According to a new study by Cedars-Sinai researchers, infection with the COVID-19-causing coronavirus can induce an immune response that extends beyond the initial infection and recovery stage, known as autoantibodies, regardless of whether the infection is symptomatic or asymptomatic.
When a human body is infected with a virus or some kind of pathogen, the bodies release antibodies that prevent the infection from breaching into the cells. However, people produce autoantibodies that can attack the body’s own organs and tissues over a certain period of time.
Researchers found that people who were previously infected by the novel coronavirus possess a variety of autoantibodies that stay in the body even after six months of being fully recovered.
Earlier studies had indicated that severe COVID-19 cases could stress the immune system to produce autoantibodies, however, the novel study highlights that autoantibodies were also found in mild symptomatic or even asymptomatic cases.
For the study, researchers recruited 177 individuals with prior COVID-19 infection. They compared blood samples from these individuals with samples taken from healthy individuals before the pandemic.
All those who were infected with COVID-19 showed elevated levels of antibodies. These were also found in individuals with diseases where the immune system was found to attack its own healthy cells — diseases like rheumatoid arthritis and lupus.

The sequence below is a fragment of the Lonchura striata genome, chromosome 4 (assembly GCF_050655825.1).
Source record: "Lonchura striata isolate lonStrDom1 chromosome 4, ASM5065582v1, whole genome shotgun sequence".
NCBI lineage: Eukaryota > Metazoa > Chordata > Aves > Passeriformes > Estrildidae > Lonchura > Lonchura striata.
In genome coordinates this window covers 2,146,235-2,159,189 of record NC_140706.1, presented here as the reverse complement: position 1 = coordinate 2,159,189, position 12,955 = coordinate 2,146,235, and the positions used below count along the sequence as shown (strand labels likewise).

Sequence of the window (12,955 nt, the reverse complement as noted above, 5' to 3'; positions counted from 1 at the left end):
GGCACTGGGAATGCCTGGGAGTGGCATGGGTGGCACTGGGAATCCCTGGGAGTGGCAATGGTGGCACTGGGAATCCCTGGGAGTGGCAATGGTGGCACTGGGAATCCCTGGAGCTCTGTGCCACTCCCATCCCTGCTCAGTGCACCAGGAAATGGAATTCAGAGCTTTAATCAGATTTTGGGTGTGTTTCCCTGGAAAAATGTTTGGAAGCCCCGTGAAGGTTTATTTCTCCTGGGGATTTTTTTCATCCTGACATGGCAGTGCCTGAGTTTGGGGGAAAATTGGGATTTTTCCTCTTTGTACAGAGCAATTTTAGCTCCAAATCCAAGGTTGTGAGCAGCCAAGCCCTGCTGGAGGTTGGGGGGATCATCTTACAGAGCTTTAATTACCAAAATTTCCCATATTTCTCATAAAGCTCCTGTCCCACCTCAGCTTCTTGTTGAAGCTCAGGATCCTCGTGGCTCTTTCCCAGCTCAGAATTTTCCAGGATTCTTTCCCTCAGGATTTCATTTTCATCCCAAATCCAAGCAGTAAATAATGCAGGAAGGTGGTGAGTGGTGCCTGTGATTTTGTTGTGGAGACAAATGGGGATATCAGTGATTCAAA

Justyna Fert-Bober, PhD, a research scientist in the Department of Cardiology at the Smidt Heart Institute and co-senior author of the study explains, “These findings help to explain what makes COVID-19 an especially unique disease. These patterns of immune dysregulation could be underlying the different types of persistent symptoms we see in people who go on to develop the condition now referred to as long COVID-19.”
Researchers say that some of the antibodies were linked to autoimmune diseases common with women rather than men. The study however revealed that men had a higher number of elevated autoantibodies than women.
He added, “On the one hand, this finding is paradoxical given that autoimmune conditions are usually more common in females,” Fert-Bober said. “On the other hand, it is also somewhat expected given all that we know about males being more vulnerable to the most severe forms of COVID-19.”